C.P.A. 1905, § 234; G.L. 1909, ch. 283, § 14; G.L. 1923, ch. 333, § 14; P.L. 1932, ch. 1912, § 1; G.L. 1938, ch. 477, § 1; P.L. 1949, ch. 2332, § 1; G.L. 1956, § 10-7-2; P.L. 1958, ch. 151, § 1; P.L. 1980, ch. 198, § 1; P.L. 1981, ch. 101, § 1; P.L. 1982, ch. 435, § 1; P.L. 1984, ch. 237, § 1; P.L. 1989, ch. 124, § 1; P.L. 1989, ch. 525, § 1; P.L. 1994, ch. 180, § 1; P.L. 1997, ch. 326, § 30; P.L. 1998, ch. 123, § 1; P.L. 2002, ch. 320, § 1; P.L. 2002, ch. 345, § 1; P.L. 2023, ch. 196, § 1, effective January 1, 2024; P.L. 2023, ch. 256, § 1, effective January 1, 2024.

§ 10-7-3. Action by beneficiaries.

If there is no executor or administrator, or if, there being one, no action is brought in his or her name within six (6) months after the death, one action may be brought in the names of all the beneficiaries, either by all, or by part stating that they sue for the benefit of all, and stating their respective relations to the deceased; provided, that if all do not bring suit, only those bringing it shall be responsible for costs; but judgment shall be for the benefit of all and shall be entered as several judgments for each in his or her proportion, and executions thereon shall issue in favor of each respectively; provided, further, that if action is brought by the beneficiaries, no action shall thereafter be brought by the executor or administrator. There shall be but one bill of costs in favor of the plaintiffs, which shall enure equally for the benefit of those bringing the suit, and of them only.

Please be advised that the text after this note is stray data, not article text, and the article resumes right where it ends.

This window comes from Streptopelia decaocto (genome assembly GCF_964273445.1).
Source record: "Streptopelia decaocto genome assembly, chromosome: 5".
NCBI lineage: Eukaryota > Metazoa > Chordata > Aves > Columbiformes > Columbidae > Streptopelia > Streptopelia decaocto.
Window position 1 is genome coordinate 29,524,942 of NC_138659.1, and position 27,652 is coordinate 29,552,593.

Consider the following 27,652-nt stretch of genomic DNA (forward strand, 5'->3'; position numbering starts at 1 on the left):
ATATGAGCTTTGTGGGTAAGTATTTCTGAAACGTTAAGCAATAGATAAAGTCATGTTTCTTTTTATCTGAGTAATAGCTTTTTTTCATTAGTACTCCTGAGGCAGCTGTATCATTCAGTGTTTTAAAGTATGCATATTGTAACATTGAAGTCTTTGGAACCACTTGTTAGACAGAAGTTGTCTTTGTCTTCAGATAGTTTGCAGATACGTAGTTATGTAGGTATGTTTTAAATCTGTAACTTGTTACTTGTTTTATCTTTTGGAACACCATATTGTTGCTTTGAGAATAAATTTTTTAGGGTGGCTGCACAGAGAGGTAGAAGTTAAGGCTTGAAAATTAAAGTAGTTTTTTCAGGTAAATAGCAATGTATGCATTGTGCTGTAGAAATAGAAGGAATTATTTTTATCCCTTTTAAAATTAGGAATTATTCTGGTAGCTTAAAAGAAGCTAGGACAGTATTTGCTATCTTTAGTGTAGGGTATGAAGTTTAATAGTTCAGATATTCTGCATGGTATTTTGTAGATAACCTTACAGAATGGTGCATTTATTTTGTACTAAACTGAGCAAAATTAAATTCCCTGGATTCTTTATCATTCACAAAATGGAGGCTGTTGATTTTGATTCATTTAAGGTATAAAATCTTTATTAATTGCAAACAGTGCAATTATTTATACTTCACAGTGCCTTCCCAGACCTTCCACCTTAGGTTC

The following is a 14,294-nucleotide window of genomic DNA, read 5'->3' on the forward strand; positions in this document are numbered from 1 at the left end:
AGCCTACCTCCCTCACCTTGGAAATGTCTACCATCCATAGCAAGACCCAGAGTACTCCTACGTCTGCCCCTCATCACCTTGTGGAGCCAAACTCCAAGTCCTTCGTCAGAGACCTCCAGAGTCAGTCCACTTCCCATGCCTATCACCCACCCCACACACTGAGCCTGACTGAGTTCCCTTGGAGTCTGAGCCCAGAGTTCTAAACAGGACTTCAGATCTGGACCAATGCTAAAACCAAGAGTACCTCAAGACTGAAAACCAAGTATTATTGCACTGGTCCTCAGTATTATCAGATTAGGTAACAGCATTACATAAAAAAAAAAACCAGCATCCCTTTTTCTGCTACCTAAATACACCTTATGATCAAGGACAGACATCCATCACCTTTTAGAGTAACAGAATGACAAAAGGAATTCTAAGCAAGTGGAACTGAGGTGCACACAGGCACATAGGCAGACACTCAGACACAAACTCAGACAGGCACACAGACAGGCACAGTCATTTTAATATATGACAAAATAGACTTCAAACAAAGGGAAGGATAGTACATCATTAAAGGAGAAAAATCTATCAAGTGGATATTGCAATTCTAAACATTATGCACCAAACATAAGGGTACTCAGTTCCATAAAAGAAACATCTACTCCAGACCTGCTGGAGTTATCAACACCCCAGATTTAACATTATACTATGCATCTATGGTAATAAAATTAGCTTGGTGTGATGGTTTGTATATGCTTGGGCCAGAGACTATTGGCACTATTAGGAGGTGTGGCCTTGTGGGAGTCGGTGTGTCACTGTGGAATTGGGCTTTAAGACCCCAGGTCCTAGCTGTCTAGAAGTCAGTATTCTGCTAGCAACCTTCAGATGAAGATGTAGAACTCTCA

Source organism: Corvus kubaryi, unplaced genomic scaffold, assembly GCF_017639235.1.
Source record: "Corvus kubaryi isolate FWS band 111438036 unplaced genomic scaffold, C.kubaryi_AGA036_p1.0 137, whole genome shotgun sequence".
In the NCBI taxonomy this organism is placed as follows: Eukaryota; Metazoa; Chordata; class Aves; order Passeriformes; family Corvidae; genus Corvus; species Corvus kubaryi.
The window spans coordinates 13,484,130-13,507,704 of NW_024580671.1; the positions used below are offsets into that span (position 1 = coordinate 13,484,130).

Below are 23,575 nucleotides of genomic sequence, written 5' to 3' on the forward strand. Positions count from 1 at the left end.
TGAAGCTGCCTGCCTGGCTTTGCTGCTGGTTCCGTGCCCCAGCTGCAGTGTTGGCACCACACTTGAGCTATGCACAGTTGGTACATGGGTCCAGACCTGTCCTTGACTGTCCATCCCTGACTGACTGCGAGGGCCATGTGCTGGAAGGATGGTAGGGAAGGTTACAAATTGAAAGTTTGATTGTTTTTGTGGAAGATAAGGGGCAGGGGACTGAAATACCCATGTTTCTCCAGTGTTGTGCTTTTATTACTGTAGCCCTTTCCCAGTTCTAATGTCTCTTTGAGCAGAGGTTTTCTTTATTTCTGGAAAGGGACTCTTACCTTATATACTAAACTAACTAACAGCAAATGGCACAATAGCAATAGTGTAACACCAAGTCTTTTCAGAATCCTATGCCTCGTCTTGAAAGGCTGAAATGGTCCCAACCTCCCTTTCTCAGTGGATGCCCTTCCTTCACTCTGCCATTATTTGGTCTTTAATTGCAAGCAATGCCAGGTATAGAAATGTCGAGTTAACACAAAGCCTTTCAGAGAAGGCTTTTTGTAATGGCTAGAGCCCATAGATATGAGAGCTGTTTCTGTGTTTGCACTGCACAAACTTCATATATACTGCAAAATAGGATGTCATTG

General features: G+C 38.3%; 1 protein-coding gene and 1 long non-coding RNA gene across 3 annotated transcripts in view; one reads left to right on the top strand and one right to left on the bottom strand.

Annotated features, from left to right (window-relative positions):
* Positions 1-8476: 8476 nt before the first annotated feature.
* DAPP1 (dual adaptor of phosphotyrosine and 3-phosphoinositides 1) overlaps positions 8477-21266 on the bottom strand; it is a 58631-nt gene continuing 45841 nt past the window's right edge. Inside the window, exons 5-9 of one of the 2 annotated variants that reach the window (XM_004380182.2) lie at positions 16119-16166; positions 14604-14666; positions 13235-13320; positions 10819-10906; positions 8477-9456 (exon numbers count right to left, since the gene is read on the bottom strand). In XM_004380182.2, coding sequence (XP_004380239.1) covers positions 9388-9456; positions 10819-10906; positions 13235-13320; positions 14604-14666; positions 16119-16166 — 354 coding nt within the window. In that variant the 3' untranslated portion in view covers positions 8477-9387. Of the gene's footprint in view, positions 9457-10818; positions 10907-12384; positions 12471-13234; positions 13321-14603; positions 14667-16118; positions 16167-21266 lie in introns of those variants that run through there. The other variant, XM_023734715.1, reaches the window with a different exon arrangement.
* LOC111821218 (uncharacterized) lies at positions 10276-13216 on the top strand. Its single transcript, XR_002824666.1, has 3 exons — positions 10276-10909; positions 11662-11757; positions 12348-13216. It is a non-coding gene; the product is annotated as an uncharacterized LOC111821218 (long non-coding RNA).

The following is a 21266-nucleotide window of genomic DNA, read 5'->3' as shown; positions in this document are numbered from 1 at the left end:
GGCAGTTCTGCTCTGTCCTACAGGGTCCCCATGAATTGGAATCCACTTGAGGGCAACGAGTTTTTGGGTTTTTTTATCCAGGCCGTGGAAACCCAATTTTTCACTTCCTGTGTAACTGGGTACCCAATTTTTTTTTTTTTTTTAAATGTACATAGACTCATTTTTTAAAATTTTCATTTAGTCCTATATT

History of Section.
C.P.A. 1905, § 234; G.L. 1909, ch. 283, § 14; G.L. 1923, ch. 333, § 14; P.L. 1932, ch. 1912, § 1; G.L. 1938, ch. 477, § 1; P.L. 1949, ch. 2332, § 1; G.L. 1956, § 10-7-3.

§ 10-7-4. Cause surviving death of person liable.

Any cause of action arising under §§ 10-7-1 — 10-7-4 and any action authorized by this chapter shall survive the death of any person liable for damages under this chapter, and may be originally brought against his or her executor or administrator or, if brought against the liable person in his or her lifetime, may in the event of his or her death be defended by his or her executor or administrator.

History of Section.
G.L. 1923, ch. 333, § 14; P.L. 1932, ch. 1912, § 1; G.L. 1938, ch. 477, § 1; P.L. 1949, ch. 2332, § 1; G.L. 1956, § 10-7-4; P.L. 1997, ch. 326, § 30.